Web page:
IN THE NEWS: PAKISTAN’S WATER WOES: DON’T BLAME INDIA (AUGUST 11, 2018)

Written by admin on Saturday, August 11th, 2018

Selected by Olivier Immig & Jan van Heugten

Pakistan’s Water Woes: Don’t Blame India
SOURCE: South Asia Analysis Group
Saturday, August 11, 22018
By S. CHANDRASEKHARAN

Daily Pakistan of July 29, 2018 carried a very detailed article on the water crisis in Pakistan and it said that the challenges faced by Pakistan in the shape of water scarcity and absence of clean water pose a threat to the very survival of the country and its people. It also said that rapid growth in population, extensive urbanization, traditional agricultural practices and industrialization all have put Pakistan on the path of drought, hunger and instability.

Water storage has been reduced drastically to 30 days from the minimum of 120 days required for any country. This shortage of water has earned Pakistan, a name in the list of 15 most water scarce countries. The per capita availability of water is said to be 908 cubic meters now from 5200 cubic metres it had seven decades ago!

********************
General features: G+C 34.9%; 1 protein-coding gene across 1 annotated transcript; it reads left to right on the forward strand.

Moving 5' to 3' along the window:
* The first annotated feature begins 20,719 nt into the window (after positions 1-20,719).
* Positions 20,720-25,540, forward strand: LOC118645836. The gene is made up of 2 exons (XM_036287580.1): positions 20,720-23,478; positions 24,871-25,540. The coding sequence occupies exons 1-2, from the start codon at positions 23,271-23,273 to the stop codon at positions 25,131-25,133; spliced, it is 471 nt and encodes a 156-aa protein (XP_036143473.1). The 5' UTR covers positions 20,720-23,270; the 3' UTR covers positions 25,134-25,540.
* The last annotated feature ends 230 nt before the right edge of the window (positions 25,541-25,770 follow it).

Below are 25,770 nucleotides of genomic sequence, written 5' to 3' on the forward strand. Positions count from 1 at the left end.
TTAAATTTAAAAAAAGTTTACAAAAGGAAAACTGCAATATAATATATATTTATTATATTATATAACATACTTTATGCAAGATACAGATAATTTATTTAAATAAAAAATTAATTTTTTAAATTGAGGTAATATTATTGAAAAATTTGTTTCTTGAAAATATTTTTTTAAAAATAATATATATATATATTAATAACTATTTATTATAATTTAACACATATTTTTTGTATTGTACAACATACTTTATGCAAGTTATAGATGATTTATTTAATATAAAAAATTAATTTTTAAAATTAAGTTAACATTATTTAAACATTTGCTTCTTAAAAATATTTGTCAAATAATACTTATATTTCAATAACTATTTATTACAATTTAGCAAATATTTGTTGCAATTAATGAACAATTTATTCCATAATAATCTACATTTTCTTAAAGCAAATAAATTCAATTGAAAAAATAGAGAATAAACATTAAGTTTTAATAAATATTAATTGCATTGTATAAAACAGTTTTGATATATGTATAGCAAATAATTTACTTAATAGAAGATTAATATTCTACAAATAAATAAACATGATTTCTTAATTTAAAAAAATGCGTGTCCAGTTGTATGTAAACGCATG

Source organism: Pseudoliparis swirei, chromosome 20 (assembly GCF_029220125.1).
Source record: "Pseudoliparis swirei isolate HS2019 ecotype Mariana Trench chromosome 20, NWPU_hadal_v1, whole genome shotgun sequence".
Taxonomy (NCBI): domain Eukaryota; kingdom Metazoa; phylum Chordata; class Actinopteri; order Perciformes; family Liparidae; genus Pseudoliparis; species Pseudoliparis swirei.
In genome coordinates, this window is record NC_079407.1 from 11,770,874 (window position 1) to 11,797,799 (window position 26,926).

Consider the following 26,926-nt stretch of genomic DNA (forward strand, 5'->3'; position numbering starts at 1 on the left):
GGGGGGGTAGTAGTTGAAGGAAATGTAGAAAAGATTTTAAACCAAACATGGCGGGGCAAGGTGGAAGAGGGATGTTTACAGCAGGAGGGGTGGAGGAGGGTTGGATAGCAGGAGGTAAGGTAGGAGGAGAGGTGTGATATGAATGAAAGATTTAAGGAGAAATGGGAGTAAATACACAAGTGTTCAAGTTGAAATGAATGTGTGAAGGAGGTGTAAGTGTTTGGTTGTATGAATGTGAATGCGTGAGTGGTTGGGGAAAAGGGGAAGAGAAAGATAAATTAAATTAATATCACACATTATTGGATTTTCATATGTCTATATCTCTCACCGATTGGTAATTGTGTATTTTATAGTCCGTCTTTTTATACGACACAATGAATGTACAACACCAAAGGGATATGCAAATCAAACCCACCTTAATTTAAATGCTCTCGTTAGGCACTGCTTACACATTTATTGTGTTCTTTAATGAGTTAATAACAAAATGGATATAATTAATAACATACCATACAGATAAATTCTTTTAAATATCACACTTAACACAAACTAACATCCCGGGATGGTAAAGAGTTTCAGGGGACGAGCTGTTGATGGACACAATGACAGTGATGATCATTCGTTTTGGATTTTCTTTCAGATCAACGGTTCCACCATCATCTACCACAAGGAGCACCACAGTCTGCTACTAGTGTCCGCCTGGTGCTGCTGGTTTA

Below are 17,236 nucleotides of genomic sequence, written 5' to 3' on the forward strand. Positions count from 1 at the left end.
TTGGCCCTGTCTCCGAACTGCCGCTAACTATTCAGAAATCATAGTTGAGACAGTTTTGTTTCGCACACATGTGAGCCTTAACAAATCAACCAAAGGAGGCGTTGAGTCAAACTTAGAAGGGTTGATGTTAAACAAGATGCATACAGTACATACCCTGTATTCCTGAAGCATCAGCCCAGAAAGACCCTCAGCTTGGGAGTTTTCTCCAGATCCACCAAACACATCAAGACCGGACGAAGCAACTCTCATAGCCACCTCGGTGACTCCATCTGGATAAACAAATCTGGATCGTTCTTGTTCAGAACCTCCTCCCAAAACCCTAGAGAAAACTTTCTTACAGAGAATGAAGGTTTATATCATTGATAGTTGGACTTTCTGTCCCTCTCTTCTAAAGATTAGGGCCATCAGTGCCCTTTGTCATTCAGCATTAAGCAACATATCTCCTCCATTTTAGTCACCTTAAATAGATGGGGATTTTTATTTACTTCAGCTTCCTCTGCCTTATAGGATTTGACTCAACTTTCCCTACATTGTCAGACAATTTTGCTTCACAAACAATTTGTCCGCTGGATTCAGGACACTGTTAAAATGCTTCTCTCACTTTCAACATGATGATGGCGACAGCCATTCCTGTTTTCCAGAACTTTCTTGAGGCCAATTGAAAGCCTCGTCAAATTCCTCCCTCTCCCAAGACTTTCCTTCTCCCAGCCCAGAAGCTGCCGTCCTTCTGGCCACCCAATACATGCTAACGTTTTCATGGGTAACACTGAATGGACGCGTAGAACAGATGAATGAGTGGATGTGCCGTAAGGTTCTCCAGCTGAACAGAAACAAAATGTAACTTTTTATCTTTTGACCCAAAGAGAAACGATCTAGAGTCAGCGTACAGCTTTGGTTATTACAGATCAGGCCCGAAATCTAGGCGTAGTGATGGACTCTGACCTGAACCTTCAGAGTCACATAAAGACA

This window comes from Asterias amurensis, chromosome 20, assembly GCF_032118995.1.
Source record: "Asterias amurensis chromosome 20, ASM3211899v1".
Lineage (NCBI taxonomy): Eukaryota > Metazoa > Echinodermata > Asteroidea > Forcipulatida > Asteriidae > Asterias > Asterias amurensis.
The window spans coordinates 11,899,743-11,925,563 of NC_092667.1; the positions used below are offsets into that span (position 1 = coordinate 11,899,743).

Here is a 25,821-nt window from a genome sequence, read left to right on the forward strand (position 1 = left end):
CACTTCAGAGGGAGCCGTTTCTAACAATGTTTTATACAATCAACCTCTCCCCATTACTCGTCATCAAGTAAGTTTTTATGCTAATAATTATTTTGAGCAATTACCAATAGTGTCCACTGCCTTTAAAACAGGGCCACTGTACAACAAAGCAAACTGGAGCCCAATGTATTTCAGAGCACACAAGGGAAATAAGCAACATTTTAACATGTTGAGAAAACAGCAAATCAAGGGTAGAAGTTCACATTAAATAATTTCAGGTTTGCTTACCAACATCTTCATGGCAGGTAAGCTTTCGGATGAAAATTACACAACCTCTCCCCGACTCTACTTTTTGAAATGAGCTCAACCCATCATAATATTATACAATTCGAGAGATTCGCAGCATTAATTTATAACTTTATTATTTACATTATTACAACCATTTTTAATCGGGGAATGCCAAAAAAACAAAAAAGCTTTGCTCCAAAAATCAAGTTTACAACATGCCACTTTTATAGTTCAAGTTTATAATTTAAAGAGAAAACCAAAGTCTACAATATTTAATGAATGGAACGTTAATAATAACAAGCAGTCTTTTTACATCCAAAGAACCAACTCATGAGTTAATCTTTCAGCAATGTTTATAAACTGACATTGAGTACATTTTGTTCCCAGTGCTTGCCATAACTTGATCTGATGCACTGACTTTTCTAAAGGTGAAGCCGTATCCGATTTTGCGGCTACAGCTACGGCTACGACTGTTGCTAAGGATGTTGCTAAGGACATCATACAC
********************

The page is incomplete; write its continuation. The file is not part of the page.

Instead of looking at the mismanagement of water internally, Pakistani press and politicians have continued to blame India for its “water woes.” India has been accused of violating provisions of Indus Water Treaty and the LET in their election campaign focussed on the water problem and accused India of stealing the waters of Pakistan. One of the analysts had even gone to the extent of declaring that Pakistan not only risks water shortage but is vulnerable to a war.

In an earlier paper of ours dated 11 December, we had quoted the findings of Dr. Daniel Mustafa, a Pakistani Professor teaching in UK and a distinguished expert on Water issues who said – “There is no shred of evidence that India has violated the Indus Water Treaty or that it is stealing Pakistan’s water. India has to date not violated any of the clauses of Annexure D that was jointly written by Pakistani and Indian Engineers.”

In none of the findings of arbitrators or neutral experts on disputes that had arisen between the two countries on Indus Waters there is any mention that India was using Indus water unauthorized and in fact they have never even questioned India’s right to develop run of the river projects on the rivers allotted to Pakistan under the treaty.